Lecithin, (in sunflower and soy based supplements) has many benefits regarding menopause related (and other) health issues. In fact, lecithin has many roles in the body, from regulating your heart rate to synthesize good cholesterol.
Regarding brain or cognitive health, lecithin improves memory and cognition, and battles or reverses cognitive decline. Psychologically, it helps treat or avoid depression, anxiety and stress, and lecithin helps fight disorders of the nervous system (6). These benefits are based in lecithin’s many brain healthy components, including choline and good fats or phospholipids like DHA.
Lecithin helps treat diseases of inflammation like cancer (including breast) and arthritis, as well as impacting heart disease. Lecithin can lower the risk of cardiovascular disease, lower bad, or LDL, cholesterol, improve overall cellular health, and speed up wound healing. Lecithin even helps with weight loss.
Regarding cellular health: lecithin is very necessary for cells to work properly. lecithin has a substance in it called phosphatidylcholine. This substance helps keep cells healthy by properly maintaining cell function and structure. It keeps cell membranes (which enclose the cell body and are made from lipids or fats) permeable and soft, so that nutrients can be absorbed easily. Because it is a fat or lipid, lecithin can both stabilize and anchor membrane components, and turn into other lipids to help carry molecules across membranes to help cells function (4). So, it follows that lecithin deficiency leads to hardening of the cell membranes, making it hard for nutrients to pass into the cell, which impacts health in general as the body is made of cells.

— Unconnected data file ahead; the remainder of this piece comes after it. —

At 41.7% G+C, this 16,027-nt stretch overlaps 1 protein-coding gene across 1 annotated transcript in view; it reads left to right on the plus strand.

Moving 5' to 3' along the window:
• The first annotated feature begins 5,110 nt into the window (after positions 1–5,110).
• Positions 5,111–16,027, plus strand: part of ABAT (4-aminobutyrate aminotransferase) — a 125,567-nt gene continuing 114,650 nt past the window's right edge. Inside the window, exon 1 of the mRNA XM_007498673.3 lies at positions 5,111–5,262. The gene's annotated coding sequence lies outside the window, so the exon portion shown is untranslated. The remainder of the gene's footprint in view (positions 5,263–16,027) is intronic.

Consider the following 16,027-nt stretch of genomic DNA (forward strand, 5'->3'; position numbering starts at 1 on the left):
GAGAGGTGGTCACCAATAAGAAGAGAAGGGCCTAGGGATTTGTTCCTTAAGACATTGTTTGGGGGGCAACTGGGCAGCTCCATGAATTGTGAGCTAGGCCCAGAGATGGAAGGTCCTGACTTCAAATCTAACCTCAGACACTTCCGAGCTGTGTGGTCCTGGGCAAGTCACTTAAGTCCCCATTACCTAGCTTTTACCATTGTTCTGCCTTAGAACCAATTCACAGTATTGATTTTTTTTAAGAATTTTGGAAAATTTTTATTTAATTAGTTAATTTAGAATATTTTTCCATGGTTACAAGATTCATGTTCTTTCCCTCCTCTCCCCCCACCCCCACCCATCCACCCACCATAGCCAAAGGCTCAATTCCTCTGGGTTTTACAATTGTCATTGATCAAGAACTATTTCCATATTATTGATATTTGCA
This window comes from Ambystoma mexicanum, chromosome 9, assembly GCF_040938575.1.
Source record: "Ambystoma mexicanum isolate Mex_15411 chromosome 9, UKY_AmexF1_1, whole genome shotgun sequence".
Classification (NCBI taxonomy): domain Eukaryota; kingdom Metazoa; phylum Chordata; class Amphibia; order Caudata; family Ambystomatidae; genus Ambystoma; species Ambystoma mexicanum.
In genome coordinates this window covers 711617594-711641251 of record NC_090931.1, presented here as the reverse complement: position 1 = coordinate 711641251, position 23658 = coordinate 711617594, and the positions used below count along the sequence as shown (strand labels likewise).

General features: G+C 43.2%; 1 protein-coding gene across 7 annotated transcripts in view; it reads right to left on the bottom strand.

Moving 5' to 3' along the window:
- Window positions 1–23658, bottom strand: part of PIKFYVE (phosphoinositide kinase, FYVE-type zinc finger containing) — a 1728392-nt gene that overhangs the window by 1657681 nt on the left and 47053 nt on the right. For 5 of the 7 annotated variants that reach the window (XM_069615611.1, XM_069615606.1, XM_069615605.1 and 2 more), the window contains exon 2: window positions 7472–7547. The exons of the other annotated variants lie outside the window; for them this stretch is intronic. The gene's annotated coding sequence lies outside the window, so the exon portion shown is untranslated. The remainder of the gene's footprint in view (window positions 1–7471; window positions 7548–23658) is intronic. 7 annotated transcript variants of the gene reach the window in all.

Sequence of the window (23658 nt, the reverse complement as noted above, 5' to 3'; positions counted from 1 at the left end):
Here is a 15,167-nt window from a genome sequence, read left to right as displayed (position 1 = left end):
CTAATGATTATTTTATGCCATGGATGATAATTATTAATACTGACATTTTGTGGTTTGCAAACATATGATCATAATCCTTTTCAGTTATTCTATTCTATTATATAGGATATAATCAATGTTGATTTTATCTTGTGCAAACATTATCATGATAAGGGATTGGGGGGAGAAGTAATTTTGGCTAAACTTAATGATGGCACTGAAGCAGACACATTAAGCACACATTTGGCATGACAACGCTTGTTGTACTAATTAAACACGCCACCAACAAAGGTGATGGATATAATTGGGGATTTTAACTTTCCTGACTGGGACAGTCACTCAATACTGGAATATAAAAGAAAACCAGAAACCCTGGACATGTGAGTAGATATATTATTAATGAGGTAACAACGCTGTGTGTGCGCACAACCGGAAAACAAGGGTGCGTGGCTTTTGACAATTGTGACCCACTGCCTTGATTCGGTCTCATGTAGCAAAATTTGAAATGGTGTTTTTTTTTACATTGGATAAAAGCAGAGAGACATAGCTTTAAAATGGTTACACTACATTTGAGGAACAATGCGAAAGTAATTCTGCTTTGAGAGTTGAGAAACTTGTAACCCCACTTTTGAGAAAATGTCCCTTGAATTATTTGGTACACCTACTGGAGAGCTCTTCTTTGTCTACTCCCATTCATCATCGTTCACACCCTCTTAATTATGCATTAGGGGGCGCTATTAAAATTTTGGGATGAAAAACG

This positive effect on cellular health is probably why it has been found that menopausal women, taking 1200 mg of lecithin a day, have lower diastolic blood pressure, less arterial stiffness, which is associated with heart attack risk, and more energy (1).
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The information on this site is for educational and informational purposes only. It is not to take the place of medical advice or treatment. Seek out a qualified health care provider if you have questions or need help. Sharon Grant is not responsible for any possible health consequences of anyone who follows or reads the information in this content. Everyone, but especially those taking medication (over the counter or prescription) should talk with a physician before undertaking any changes to their lifestyle or diet (including taking supplements).